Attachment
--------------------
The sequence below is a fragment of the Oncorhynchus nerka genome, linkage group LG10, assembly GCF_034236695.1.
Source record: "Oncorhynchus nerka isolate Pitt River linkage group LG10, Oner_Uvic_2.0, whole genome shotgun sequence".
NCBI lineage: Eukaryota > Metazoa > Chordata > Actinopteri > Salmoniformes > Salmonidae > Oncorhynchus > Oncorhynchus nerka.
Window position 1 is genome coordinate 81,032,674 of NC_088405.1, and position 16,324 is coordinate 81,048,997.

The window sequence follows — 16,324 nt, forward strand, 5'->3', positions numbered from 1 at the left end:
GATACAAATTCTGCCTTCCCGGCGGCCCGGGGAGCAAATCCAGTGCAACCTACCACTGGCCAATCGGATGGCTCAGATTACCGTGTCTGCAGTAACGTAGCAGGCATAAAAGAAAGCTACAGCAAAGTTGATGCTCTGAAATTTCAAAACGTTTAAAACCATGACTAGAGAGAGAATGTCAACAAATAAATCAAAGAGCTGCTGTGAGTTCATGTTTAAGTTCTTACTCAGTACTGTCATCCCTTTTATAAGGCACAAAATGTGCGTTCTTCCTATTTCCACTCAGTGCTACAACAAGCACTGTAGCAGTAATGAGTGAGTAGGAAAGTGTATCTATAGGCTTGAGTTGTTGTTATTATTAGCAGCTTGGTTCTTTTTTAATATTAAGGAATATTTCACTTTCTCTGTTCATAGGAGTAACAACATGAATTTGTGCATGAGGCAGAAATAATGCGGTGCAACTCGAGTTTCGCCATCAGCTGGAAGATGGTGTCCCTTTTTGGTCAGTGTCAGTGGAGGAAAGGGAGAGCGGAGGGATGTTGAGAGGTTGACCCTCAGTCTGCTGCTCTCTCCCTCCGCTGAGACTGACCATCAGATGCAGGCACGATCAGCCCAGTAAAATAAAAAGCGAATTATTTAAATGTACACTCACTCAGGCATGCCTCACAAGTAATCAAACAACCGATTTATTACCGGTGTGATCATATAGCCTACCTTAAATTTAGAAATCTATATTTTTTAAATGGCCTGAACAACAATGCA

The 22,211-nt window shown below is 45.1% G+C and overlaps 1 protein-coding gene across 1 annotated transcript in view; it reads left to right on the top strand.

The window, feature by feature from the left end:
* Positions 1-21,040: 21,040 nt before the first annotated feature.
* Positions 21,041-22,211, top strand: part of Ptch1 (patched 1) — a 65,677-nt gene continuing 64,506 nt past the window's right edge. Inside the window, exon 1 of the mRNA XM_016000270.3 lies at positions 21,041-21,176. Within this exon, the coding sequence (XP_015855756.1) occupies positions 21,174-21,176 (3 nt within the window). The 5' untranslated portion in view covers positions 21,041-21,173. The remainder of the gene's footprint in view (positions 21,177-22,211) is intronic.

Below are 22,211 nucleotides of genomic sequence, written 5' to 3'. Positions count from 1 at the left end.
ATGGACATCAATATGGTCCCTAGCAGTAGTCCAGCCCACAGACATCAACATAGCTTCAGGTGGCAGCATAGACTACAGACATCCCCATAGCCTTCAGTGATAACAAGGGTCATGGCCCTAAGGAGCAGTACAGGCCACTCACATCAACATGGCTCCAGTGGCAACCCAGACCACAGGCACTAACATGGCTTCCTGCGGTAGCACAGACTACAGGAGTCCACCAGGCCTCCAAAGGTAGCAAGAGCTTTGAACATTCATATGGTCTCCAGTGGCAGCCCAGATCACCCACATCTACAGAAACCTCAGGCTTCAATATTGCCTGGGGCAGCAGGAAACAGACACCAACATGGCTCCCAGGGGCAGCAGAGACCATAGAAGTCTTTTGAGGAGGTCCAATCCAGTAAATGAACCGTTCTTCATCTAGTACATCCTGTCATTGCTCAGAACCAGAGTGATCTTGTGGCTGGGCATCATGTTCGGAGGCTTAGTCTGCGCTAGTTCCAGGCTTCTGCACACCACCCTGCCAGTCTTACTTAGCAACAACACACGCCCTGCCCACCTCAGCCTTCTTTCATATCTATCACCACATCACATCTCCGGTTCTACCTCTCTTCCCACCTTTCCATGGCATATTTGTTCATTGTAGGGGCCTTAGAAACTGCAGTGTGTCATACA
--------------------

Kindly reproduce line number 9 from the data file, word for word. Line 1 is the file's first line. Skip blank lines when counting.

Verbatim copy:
* Positions 1-21,040: 21,040 nt before the first annotated feature.